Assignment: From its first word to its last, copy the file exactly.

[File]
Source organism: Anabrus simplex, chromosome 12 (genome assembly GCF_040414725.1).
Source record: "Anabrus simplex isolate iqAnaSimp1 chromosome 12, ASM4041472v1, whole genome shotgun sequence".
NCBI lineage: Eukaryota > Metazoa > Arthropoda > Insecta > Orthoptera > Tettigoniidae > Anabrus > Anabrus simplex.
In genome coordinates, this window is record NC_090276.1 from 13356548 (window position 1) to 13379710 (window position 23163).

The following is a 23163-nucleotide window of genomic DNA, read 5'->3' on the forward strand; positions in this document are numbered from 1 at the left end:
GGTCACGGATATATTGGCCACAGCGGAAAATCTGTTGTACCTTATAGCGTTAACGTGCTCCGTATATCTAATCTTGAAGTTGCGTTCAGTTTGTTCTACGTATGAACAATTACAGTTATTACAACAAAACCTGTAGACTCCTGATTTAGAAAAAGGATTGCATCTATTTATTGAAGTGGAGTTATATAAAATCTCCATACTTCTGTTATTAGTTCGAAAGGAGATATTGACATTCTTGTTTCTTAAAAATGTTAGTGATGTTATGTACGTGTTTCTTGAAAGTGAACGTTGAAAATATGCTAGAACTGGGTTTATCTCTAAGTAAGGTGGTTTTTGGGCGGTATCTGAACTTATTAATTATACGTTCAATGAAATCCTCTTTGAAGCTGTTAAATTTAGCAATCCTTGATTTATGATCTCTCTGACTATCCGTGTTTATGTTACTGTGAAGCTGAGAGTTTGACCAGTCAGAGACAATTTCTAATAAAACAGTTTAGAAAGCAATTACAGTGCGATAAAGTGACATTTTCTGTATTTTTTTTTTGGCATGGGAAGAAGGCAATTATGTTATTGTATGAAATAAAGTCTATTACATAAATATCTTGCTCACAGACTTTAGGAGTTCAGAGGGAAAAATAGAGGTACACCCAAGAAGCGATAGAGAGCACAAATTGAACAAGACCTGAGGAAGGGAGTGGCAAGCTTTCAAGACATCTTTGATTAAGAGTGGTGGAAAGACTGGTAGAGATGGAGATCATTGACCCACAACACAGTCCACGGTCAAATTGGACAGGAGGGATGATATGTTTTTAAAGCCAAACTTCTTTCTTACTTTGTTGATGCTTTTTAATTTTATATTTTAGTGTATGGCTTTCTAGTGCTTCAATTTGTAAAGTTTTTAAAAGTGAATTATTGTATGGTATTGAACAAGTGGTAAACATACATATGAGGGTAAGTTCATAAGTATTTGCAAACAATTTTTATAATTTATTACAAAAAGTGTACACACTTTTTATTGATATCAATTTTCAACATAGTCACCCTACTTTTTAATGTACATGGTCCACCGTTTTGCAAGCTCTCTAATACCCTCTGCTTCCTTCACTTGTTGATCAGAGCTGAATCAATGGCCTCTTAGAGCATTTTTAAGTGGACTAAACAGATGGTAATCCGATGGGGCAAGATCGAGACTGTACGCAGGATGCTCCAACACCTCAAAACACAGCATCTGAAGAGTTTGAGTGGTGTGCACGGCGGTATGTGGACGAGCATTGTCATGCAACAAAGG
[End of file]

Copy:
Source organism: Anabrus simplex, chromosome 12 (genome assembly GCF_040414725.1).
Source record: "Anabrus simplex isolate iqAnaSimp1 chromosome 12, ASM4041472v1, whole genome shotgun sequence".
NCBI lineage: Eukaryota > Metazoa > Arthropoda > Insecta > Orthoptera > Tettigoniidae > Anabrus > Anabrus simplex.
In genome coordinates, this window is record NC_090276.1 from 13356548 (window position 1) to 13379710 (window position 23163).

The following is a 23163-nucleotide window of genomic DNA, read 5'->3' on the forward strand; positions in this document are numbered from 1 at the left end:
GGTCACGGATATATTGGCCACAGCGGAAAATCTGTTGTACCTTATAGCGTTAACGTGCTCCGTATATCTAATCTTGAAGTTGCGTTCAGTTTGTTCTACGTATGAACAATTACAGTTATTACAACAAAACCTGTAGACTCCTGATTTAGAAAAAGGATTGCATCTATTTATTGAAGTGGAGTTATATAAAATCTCCATACTTCTGTTATTAGTTCGAAAGGAGATATTGACATTCTTGTTTCTTAAAAATGTTAGTGATGTTATGTACGTGTTTCTTGAAAGTGAACGTTGAAAATATGCTAGAACTGGGTTTATCTCTAAGTAAGGTGGTTTTTGGGCGGTATCTGAACTTATTAATTATACGTTCAATGAAATCCTCTTTGAAGCTGTTAAATTTAGCAATCCTTGATTTATGATCTCTCTGACTATCCGTGTTTATGTTACTGTGAAGCTGAGAGTTTGACCAGTCAGAGACAATTTCTAATAAAACAGTTTAGAAAGCAATTACAGTGCGATAAAGTGACATTTTCTGTATTTTTTTTTTGGCATGGGAAGAAGGCAATTATGTTATTGTATGAAATAAAGTCTATTACATAAATATCTTGCTCACAGACTTTAGGAGTTCAGAGGGAAAAATAGAGGTACACCCAAGAAGCGATAGAGAGCACAAATTGAACAAGACCTGAGGAAGGGAGTGGCAAGCTTTCAAGACATCTTTGATTAAGAGTGGTGGAAAGACTGGTAGAGATGGAGATCATTGACCCACAACACAGTCCACGGTCAAATTGGACAGGAGGGATGATATGTTTTTAAAGCCAAACTTCTTTCTTACTTTGTTGATGCTTTTTAATTTTATATTTTAGTGTATGGCTTTCTAGTGCTTCAATTTGTAAAGTTTTTAAAAGTGAATTATTGTATGGTATTGAACAAGTGGTAAACATACATATGAGGGTAAGTTCATAAGTATTTGCAAACAATTTTTATAATTTATTACAAAAAGTGTACACACTTTTTATTGATATCAATTTTCAACATAGTCACCCTACTTTTTAATGTACATGGTCCACCGTTTTGCAAGCTCTCTAATACCCTCTGCTTCCTTCACTTGTTGATCAGAGCTGAATCAATGGCCTCTTAGAGCATTTTTAAGTGGACTAAACAGATGGTAATCCGATGGGGCAAGATCGAGACTGTACGCAGGATGCTCCAACACCTCAAAACACAGCATCTGAAGAGTTTGAGTGGTGTGCACGGCGGTATGTGGACGAGCATTGTCATGCAACAAAGG